In the wake of Pride Month, it’s worth having an honest conversation about the standing of the LGBTQ+ community in Hinduism.
In India, same-sex relations remain punishable by colonial-era law, and modern Indian homophobia continues to shape Hindu communities across the United States. However, there is no conclusive Hindu scriptural basis for intolerance towards people of any sexual orientation or gender identity. In fact, a regressive attitude runs contrary to the spirit of Hindu philosophy.
Dharma — not set in stone
Dharma, one of the central tenets of Hinduism, refers to the natural order of the world. It is an elastic concept, ranging from the molecule to the cosmos; the dharma of sugar is to be sweet just as the dharma of a soldier is to fight for a righteous cause.
Whether an action is dharmic, rather than being defined by scriptural injunction, can depend on the doer, the circumstances, the consequences, and the time.
The Bhagavad Gita takes into account the highly individualized nature of dharma, advising us not to slight our own and assume someone else’s. In fact, our own dharma poorly performed (or poorly received) is still preferable to anyone else’s well-performed (18.47). In this way, the Gita tells us to act as instruments in the workings of dharma, of our true nature, even if that means resisting fickle — and perhaps flawed — societal standards.
Of course, we humans are fallible and can’t be certain of even our own dharma. But this, rather than prompting us to ignore ourselves, can give us all the more reason not to accept the narrow definitions of dharma that others seek to impose upon us. It is human arrogance to assume that we know best; Hinduism advises resoundingly against such arrogance.
We all have our own path in life, so how can we expect any one-size-fits-all approach to suffice?
To me, this necessitates openness and exploration, in the quest to find what best aligns with us — the essence of the LGBTQ+ community.
Romance as God created it
The Hindu arguments around homosexuality usually center on the purpose of sexual relations. If we consider sexual attraction to be created for the sole purpose of procreation, then only heterosexual relationships can be considered dharmic, or “natural”—romance as God intended. This reduces homosexual activity to some sort of breach of natural order, for the mere sake of carnal pleasure. This argument falls hopelessly flat. If only productivity mattered, why would God bother to create gayness at all?
The fact is that gayness, as well as gender variance, exist. They occur naturally. Whether or not we’re all willing to celebrate them, we must at least acknowledge them as realities to be reckoned with. Besides, who are we to argue about what is natural, or “meant” to be? Our only evidence that something was meant to be is that it has happened. Indeed, gayness has happened; homosexual behavior has been observed in over 1,500 animal species, and human same-sex relationships arise and flourish. Likewise, according to the National Institutes of Health, at least one million Americans identify as transgender, and science tells us that sex and gender differentiation aren’t as clear-cut as Victorian mores would have us believe. How can we justifiably argue that this wasn’t meant to be?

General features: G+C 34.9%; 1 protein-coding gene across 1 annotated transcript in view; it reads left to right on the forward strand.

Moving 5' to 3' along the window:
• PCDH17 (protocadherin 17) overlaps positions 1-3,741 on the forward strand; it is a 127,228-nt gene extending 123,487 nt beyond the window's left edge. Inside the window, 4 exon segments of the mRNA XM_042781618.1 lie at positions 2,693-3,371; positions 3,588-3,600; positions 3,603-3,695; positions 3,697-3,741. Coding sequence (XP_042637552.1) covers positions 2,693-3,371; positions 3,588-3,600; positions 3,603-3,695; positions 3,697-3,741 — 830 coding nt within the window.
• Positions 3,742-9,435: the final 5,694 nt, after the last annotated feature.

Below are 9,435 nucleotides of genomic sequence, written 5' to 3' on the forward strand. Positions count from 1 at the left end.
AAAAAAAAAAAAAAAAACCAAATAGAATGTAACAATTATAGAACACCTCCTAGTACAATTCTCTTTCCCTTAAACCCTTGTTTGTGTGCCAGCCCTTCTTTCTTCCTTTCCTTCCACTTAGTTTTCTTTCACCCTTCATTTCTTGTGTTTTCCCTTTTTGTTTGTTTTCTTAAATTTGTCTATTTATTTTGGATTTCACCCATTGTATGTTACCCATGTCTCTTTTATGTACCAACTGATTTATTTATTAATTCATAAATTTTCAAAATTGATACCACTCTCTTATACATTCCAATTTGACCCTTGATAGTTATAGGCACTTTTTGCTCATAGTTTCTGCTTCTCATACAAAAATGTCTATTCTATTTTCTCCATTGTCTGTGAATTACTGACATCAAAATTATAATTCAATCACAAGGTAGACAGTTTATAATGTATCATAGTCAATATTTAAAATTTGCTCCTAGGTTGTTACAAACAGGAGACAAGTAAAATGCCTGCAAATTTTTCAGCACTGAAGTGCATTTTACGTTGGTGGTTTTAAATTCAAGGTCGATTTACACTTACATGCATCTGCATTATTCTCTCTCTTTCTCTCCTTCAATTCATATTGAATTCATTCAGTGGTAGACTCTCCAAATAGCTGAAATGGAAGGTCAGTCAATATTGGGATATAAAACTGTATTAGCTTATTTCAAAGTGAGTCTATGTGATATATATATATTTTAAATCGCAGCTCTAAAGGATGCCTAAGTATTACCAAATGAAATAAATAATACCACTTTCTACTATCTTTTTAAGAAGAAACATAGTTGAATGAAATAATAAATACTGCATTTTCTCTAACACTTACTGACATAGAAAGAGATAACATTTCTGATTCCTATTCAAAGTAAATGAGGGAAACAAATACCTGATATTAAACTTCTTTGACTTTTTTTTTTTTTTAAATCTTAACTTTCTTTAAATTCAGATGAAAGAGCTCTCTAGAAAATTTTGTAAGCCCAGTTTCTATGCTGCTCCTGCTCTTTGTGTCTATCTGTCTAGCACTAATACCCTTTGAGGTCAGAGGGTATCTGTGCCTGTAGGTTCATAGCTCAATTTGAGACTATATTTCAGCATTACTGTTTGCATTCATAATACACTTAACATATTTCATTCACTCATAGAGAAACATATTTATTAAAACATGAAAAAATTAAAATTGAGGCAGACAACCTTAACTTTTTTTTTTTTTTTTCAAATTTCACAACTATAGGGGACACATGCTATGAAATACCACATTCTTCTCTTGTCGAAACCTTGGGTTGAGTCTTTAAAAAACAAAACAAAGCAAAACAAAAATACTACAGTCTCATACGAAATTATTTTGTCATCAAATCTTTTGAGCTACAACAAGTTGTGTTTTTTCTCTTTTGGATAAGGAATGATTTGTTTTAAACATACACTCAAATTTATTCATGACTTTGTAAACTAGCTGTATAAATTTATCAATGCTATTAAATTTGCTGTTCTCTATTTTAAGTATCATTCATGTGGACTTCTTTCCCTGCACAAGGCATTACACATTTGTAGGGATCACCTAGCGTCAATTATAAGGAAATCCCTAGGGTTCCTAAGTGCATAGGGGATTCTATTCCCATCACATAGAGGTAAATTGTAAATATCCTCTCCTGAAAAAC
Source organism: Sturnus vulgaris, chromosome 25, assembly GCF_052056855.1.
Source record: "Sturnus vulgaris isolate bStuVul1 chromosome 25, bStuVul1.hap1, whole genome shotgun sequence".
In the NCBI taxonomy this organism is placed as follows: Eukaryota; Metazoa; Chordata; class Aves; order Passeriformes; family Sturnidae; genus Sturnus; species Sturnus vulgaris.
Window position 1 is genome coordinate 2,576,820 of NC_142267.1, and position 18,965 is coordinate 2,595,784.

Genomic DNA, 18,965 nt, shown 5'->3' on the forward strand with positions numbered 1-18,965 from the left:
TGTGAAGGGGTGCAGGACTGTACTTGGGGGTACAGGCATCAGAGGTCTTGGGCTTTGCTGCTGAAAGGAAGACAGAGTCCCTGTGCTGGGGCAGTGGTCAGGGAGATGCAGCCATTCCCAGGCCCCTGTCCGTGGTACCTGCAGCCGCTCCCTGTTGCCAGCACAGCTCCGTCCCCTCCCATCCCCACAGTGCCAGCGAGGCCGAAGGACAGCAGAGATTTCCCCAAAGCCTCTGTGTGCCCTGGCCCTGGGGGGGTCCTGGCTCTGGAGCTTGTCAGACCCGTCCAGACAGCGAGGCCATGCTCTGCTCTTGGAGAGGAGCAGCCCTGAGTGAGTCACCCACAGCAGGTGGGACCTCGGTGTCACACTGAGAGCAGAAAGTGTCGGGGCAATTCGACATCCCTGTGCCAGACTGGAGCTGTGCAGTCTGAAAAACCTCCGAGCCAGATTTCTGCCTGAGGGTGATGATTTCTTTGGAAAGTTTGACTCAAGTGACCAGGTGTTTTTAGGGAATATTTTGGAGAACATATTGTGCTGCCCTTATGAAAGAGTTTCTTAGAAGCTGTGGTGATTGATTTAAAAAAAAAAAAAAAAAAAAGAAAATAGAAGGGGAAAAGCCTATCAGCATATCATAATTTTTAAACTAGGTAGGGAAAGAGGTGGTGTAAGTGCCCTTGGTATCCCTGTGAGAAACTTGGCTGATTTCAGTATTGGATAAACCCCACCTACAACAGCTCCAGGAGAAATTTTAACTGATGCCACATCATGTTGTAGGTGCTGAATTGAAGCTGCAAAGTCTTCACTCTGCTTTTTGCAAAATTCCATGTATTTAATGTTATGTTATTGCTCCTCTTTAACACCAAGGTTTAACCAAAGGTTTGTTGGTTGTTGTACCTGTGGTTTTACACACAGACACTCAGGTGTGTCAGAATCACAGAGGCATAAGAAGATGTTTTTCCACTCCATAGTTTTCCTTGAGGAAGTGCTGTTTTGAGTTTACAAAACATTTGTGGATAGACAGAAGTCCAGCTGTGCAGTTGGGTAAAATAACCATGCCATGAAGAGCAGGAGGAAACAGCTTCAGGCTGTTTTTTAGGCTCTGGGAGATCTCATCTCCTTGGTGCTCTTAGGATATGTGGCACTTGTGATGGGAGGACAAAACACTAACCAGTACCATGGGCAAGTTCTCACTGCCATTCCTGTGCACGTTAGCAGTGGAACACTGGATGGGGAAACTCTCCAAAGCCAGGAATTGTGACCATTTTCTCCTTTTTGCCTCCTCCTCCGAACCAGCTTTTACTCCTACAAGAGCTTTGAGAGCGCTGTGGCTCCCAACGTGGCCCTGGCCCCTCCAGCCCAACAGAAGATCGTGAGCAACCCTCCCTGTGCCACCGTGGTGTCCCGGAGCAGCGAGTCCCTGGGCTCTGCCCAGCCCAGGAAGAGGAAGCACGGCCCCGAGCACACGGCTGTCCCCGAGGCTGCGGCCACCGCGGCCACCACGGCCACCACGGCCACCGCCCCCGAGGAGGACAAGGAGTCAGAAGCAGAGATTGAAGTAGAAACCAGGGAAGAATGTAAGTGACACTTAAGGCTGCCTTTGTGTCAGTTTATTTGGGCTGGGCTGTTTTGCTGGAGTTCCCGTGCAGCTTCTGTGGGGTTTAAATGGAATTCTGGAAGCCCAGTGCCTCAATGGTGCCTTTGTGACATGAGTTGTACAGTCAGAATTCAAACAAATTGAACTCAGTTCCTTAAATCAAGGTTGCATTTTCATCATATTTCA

Unity in diversity, divinity in materiality
Hinduism emphasizes that life, despite the great variety of its physical manifestations, is unified by the divine atman, or soul. The physical body serves as a mere vehicle for the atman, an instrument to express the divinity of life. However, ahamkara or ego, the basis of our individuality, causes us to identify with the material body and obscures our divine nature. Ego, infused into our every thought and action, provides the only barrier between us and the totality of beings.
At its core, any discussion of gender and sexuality is one of physical expression. Though it’s still a dialogue worth having, Hinduism seems to downplay multiplicity, reminding us that the differences between us don’t detract from the divinity within.
If the physical form isn’t so important, why should the physical appearance of love matter so much?
Hinduism is about celebrating, even worshipping, what unites us — love, truth, inner light — even while embracing our unique needs. Love, like life itself, can appear to take many forms. But this belies the reality that it has one essence.
Then why does Hindu homophobia persist?
Part of the reluctance of some Hindu leaders to accept homosexual activity stems from attachment to tradition, or fear that any change would evidence the susceptibility of religious institutions to ‘popular opinion.’ After all, why should we compromise values for what seems to be only a trend?
Well, for one, as we have already established, what helps us better live our dharma — which others can’t define for us — does not compromise our values. Besides, the LBGTQ+ community is and always has been a permanent human reality. If anything, the “trend” is the chipping away of the mores of stigma and oppression, and Hindu leaders should be excited to participate in that process. Moreover, it’s an ironic stance to equate adaptability with weakness, when the adaptability of dharma itself makes it so compelling.
All in all, it’s time to stop shaming people for what is out of their control. Why can’t we recognize love as it exists, love in the form that our material nature demands it to be? Love isn’t straight but curving, squishy, and fluid, like any human affair. Imposing straightness on it deprives us of a gray area — or, rather, a rainbow — that we should embrace.
Vivek Tanna is a rising freshman at Stanford University. In high school, he taught religion classes at the local mandir and lectured his school’s social studies department on better ways to teach Hinduism. Vivek runs a Twitter account on Hindu philosophy, @HinduismFromW.